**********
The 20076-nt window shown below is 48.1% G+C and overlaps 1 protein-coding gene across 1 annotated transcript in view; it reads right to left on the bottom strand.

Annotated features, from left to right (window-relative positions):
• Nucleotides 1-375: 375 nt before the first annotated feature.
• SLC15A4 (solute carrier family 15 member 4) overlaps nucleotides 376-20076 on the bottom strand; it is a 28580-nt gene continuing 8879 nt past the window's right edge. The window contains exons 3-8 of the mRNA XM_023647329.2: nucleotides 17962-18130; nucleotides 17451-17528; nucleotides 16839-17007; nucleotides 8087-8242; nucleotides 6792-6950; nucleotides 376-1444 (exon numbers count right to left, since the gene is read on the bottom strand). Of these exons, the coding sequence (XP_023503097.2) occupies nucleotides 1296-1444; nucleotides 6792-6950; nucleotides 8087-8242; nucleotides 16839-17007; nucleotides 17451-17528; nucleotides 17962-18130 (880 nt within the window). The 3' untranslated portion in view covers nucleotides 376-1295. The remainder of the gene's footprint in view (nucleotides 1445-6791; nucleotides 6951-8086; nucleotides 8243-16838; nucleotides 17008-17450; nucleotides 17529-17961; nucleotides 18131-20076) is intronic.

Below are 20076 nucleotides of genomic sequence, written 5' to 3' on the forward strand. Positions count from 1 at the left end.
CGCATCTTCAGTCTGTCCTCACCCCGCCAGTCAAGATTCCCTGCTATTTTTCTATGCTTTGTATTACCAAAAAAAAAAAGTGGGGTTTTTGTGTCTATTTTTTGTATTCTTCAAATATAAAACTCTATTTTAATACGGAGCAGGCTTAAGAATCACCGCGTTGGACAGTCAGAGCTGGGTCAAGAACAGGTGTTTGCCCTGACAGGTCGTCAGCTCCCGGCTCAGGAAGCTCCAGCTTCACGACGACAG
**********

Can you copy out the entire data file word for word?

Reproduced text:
The 20076-nt window shown below is 48.1% G+C and overlaps 1 protein-coding gene across 1 annotated transcript in view; it reads right to left on the bottom strand.

Annotated features, from left to right (window-relative positions):
• Nucleotides 1-375: 375 nt before the first annotated feature.
• SLC15A4 (solute carrier family 15 member 4) overlaps nucleotides 376-20076 on the bottom strand; it is a 28580-nt gene continuing 8879 nt past the window's right edge. The window contains exons 3-8 of the mRNA XM_023647329.2: nucleotides 17962-18130; nucleotides 17451-17528; nucleotides 16839-17007; nucleotides 8087-8242; nucleotides 6792-6950; nucleotides 376-1444 (exon numbers count right to left, since the gene is read on the bottom strand). Of these exons, the coding sequence (XP_023503097.2) occupies nucleotides 1296-1444; nucleotides 6792-6950; nucleotides 8087-8242; nucleotides 16839-17007; nucleotides 17451-17528; nucleotides 17962-18130 (880 nt within the window). The 3' untranslated portion in view covers nucleotides 376-1295. The remainder of the gene's footprint in view (nucleotides 1445-6791; nucleotides 6951-8086; nucleotides 8243-16838; nucleotides 17008-17450; nucleotides 17529-17961; nucleotides 18131-20076) is intronic.

Below are 20076 nucleotides of genomic sequence, written 5' to 3' on the forward strand. Positions count from 1 at the left end.
CGCATCTTCAGTCTGTCCTCACCCCGCCAGTCAAGATTCCCTGCTATTTTTCTATGCTTTGTATTACCAAAAAAAAAAAGTGGGGTTTTTGTGTCTATTTTTTGTATTCTTCAAATATAAAACTCTATTTTAATACGGAGCAGGCTTAAGAATCACCGCGTTGGACAGTCAGAGCTGGGTCAAGAACAGGTGTTTGCCCTGACAGGTCGTCAGCTCCCGGCTCAGGAAGCTCCAGCTTCACGACGACAG